“Many areas of the church which contain a great deal of legal thunder and lightening exposing at least the surfaces of sins are full of desperately anxious and bitterly contentious people. Law without grace provokes sin and aggravates it into some of its ugliest expression.” Richard Lovelace
Piggybacking on last week’s post on Biblical Restraints on Spiritual Authority, I have some thoughts on the broader problem among Christians in terms of law and grace. That is the THE issue that every believer has to get in its right order. This week, I have read more articles on spiritual authority operating outside Biblical restraints than I should, along with the comments afterwards. There are many unbelievers interacting, and I have no expectations of grace in their posts. But there are many professing Christians posting, and I have been overwhelmed with the bitter, angry, accusatory vitriol from both sides. It’s not that one side is for the law and the other is for grace. Both sides have their own version of law—some appropriately defined as Scripture defines it, some not. But there is an amazing lack of grace. It reminds me that people don’t like others sin, but rarely are we invested enough to care to facilitate real, gospel-centered change.
I think there is a pretty clear problem and a very simple solution. And wherever we are in our journey in Christ, we could all stand to examine ourselves on this. My hope is that those reading this all agree on 2 major things – that our primary problem is sin and that God’s answer is the good news of Christ’s sacrifice for us on the cross.
Even if we all agree that our primary problem is sin (our sins against others as well as their sins against us), we often do not define sin as Scripture does. This is a foundational problem among highly controlling Christian groups. They do not believe in the SUFFIENCY of Scripture in its definition of sin. They often adamantly believe Scripture is to be literally read, but they don’t practically accept that what they literally read is actually enough. 2 Timothy 3:16-17 says the Word thoroughly equips us for every good work that God has for us. God’s instructions are as specific and detailed as He intended. We need be no more and no less dogmatic than He is. He is dogmatic on the issue of pride and humility (He is firmly set against the proud). He is dogmatic on the issue of love (It is the most important commandment on which all other teachings hang). He is also pretty dogmatic in His definition of love, giving us an entire chapter in I Corinthians 13 that lays it out in very practical, objective terms. He is not so dogmatic on dress, entertainment, hair styles, and so forth. So while we all agree that sin is our primary problem, if we are not content with Scriptures specific statements on what is and is not acceptable to God, we become dogmatic on things that may make sense to us but which Scripture never addresses. And that gets into dangerous territory quickly. Because you and I can’t be trusted, and each step away from Scripture into human reasoning is potentially flawed. Then one day you wake up in a world where it is OK to kick a dating couple out of college their senior year because they were alone in a study room. The 6 degrees of Kevin Bacon between God’s clear command against sex outside of marriage and a fully clothed couple talking in a campus classroom is mind boggling to some. But if you are an authority structure who does not feel constrained by Scripture on what you can and cannot claim as sin and what you can and can not require of those under your authority, it likely makes perfect sense to you. That’s an extreme example, but I too am capable of requirements that are equally exasperating to those under my authority, even if they are more subtle.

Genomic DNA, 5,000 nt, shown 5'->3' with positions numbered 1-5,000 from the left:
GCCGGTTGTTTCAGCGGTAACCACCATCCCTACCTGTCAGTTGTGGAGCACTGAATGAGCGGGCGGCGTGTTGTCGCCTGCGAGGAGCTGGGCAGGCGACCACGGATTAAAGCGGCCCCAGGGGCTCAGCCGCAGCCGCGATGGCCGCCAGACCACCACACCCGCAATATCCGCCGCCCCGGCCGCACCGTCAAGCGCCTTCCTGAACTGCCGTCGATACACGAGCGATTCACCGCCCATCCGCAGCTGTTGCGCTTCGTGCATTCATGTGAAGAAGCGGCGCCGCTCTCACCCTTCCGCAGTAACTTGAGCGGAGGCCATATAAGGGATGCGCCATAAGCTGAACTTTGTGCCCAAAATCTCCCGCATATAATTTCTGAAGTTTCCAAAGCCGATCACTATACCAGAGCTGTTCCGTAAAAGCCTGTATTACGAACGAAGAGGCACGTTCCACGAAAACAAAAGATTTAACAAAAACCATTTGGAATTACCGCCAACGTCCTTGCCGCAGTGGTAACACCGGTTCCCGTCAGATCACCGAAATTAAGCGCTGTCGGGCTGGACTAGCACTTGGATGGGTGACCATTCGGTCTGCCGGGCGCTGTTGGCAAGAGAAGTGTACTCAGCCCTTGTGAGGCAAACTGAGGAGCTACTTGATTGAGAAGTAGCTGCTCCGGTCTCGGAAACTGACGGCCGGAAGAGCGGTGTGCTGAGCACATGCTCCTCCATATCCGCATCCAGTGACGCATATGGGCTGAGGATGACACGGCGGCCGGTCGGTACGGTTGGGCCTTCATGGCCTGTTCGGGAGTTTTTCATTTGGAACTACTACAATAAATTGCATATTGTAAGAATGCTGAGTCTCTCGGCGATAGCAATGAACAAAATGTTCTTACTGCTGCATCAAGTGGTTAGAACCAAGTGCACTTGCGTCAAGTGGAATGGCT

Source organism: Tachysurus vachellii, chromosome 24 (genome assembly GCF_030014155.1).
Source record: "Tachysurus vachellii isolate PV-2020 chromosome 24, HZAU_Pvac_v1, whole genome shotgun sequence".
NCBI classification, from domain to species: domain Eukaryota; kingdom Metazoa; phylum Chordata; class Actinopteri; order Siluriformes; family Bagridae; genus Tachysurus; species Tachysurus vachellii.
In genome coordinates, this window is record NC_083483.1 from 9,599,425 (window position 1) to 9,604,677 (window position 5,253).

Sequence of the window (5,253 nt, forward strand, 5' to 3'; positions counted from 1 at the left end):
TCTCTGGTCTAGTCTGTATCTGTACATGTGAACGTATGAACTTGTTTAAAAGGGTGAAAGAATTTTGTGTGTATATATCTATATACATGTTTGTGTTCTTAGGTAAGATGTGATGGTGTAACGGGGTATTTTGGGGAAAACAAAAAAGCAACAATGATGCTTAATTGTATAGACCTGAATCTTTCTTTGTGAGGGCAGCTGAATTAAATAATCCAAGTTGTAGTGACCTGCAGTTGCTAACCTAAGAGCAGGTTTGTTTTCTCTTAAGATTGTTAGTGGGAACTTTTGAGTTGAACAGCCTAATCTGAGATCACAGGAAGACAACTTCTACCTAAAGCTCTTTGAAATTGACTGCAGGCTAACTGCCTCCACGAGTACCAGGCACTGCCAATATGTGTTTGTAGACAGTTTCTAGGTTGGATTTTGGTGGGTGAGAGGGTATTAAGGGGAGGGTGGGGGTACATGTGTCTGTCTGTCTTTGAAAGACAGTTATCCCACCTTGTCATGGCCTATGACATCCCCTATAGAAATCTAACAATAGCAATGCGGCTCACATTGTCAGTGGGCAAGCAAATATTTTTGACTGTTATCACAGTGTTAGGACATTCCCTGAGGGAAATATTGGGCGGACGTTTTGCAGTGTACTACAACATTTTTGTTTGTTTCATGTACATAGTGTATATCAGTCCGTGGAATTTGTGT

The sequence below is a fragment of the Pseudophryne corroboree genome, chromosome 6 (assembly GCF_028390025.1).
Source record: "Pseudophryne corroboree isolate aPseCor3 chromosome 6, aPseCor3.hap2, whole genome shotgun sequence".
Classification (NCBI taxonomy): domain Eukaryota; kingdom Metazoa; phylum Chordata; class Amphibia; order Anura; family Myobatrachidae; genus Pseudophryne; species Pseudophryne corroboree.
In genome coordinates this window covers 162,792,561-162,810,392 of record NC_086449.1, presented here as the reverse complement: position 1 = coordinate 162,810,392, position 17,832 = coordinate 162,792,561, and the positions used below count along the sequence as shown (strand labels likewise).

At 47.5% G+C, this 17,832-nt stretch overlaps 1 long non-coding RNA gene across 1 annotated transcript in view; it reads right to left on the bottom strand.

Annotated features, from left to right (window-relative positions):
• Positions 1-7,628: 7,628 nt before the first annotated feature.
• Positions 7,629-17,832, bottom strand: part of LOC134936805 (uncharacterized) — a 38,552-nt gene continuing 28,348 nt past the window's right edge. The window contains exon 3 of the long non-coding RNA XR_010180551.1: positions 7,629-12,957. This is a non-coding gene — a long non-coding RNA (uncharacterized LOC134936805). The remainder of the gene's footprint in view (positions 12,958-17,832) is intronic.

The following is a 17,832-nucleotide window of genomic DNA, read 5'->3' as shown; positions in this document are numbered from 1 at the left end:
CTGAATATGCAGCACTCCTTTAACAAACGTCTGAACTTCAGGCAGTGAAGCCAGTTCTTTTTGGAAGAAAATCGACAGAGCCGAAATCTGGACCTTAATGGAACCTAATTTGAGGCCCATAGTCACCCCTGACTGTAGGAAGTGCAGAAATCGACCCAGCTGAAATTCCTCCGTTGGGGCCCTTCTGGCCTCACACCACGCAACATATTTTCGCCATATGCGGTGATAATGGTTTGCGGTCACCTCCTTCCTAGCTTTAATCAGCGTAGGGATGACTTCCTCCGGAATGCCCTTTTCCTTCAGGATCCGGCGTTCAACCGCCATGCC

But even once we have sin appropriately defined as Scripture does, we still have a problem with what to do about it. The case of the sexual offender who finally got arrested 15 years after the crime is particularly interesting. It’s disturbing at multiple levels. But the thing that keeps me up most at night is the number of conservative Christians who do not seem to have any interest in fostering genuine repentance. It’s like a series of confrontations in which each side is posturing itself to get it’s boot on the neck of it’s opponent. Get the foot on their neck, give them a brief moment to come over to your side, and then crush their windpipe if they don’t.
O foolish Christians! Who has bewitched you?
Wake up, fools. It seems so strong to say that, and yet this is exactly Paul’s response. Someone has bewitched you! IF you want authentic repentance that leads to real change, there is ONE thing that accomplishes that. If you only want your opponent destroyed, well don’t read any further. If you just want to be right, don’t read any further. But if you want honest to goodness CHANGE, listen closely to what Paul says DOES NOT accomplish that.
Galatians 3:2 Let me ask you only this: Did you receive the Spirit by works of the law or by hearing with faith? 3Are you so foolish? Having begun by the Spirit, are you now being perfected by the flesh?
Nobody changes by the boot on the neck. We didn’t change that way on the first day we heard of Christ and the gospel. We don’t change that way today. We change by the Spirit applying the gospel to our hearts at every turn. Hearing with faith. Whether it’s you (or me) who needs to change or it’s our opponent, authentic change happens one way, and only one way.
I had been meditating on Galatians 3 over the weekend and then walked into church Sunday morning to hear a message on this very subject by my pastor. If you have 24 minutes, listen to his sermon on Growth. It only happens one way, folks.